Writing for the sake of it

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Writing for the sake of it (published as Party Bard in Canada) is the not-well-known memoir of William Shakespeare. The book included several surprising revelations by the famous English writer, such as the fact he had suffered from a blocked nose since childhood, had never cut his toenails in his entire life, and was one of the founding members of Al-Qaeda.

Process[edit | edit source]

After writing Troilus and Cressida, Shakespeare expressed in an interview with the Daily Day newspaper that he was "bored of all that writing shit, y'know what I'm saying" and was planning to release something "that shows the comet behind the sonnets". The news was received with a mix of intense excitement and nauseating dread, with suspicions raised by some that the bard had "possibly dumbed-down a little bit".

The entire autobiography took just 26 minutes for 'The Spear' (as he had began to call himself) to write, and was published by Ye Puffine Bookes the next day. A play adaptation of the memoir began showing in London soon afterwards, although the running time was cut short by a few days after an unexplained suicide bombing.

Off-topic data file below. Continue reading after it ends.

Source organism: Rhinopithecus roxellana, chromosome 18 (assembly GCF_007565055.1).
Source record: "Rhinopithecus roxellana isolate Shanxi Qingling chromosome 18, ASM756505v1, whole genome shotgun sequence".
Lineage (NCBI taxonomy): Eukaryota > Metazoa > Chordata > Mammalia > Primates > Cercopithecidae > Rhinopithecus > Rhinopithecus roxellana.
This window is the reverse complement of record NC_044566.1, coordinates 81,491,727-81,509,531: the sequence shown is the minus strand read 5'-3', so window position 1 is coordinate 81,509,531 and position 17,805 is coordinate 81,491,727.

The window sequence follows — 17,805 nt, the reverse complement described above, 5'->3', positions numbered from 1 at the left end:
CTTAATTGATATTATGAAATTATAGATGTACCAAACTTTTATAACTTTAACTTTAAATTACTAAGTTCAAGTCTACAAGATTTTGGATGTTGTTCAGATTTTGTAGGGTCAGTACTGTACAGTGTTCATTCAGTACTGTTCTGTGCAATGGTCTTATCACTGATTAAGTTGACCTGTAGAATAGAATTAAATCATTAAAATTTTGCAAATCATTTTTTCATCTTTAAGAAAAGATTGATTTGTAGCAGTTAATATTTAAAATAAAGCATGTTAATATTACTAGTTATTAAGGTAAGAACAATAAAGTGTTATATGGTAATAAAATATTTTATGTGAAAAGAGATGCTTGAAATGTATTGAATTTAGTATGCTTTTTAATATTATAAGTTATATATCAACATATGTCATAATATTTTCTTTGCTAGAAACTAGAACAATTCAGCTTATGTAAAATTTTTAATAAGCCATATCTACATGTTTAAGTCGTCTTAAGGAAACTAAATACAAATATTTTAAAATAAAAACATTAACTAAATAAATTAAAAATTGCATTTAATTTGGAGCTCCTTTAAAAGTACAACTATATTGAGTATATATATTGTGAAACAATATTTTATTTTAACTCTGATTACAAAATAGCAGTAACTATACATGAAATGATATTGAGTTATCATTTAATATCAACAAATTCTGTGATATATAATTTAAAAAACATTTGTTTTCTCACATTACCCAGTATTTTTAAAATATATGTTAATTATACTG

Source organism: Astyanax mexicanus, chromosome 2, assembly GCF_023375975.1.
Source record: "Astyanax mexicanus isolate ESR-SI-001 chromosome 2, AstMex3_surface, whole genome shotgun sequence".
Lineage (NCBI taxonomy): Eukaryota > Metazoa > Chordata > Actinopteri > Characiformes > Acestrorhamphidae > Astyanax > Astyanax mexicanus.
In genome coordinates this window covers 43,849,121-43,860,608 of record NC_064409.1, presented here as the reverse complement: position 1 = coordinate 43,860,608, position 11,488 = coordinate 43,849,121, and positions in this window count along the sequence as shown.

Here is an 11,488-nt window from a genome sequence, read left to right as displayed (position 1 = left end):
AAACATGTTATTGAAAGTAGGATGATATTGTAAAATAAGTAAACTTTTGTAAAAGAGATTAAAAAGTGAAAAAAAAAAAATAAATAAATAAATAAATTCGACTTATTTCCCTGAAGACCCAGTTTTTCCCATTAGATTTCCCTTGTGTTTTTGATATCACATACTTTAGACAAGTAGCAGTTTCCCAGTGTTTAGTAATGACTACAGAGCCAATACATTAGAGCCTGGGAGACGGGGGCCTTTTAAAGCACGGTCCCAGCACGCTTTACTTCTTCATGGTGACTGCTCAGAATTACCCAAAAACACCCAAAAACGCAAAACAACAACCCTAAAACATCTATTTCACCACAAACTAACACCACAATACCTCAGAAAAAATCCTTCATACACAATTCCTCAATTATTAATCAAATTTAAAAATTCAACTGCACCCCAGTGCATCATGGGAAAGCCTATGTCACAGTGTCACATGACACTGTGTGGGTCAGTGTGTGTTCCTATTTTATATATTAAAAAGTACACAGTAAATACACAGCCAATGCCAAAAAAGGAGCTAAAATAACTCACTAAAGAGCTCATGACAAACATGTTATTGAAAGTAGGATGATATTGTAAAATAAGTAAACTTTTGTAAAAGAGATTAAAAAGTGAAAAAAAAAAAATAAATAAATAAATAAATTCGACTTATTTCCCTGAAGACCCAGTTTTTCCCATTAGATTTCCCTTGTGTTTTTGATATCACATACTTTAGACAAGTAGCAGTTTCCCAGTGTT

Critical reaction[edit | edit source]

The reception to Shake 'n' Spear's (another one of his nicknames) book was one of both bewilderment and glee. A religious movement, named the 'The Holy Church of our Saviour Shakespeare', was established based on the apparent teachings of the book, though it was disbanded three years later after concerns about extremism within the church.

See also[edit | edit source]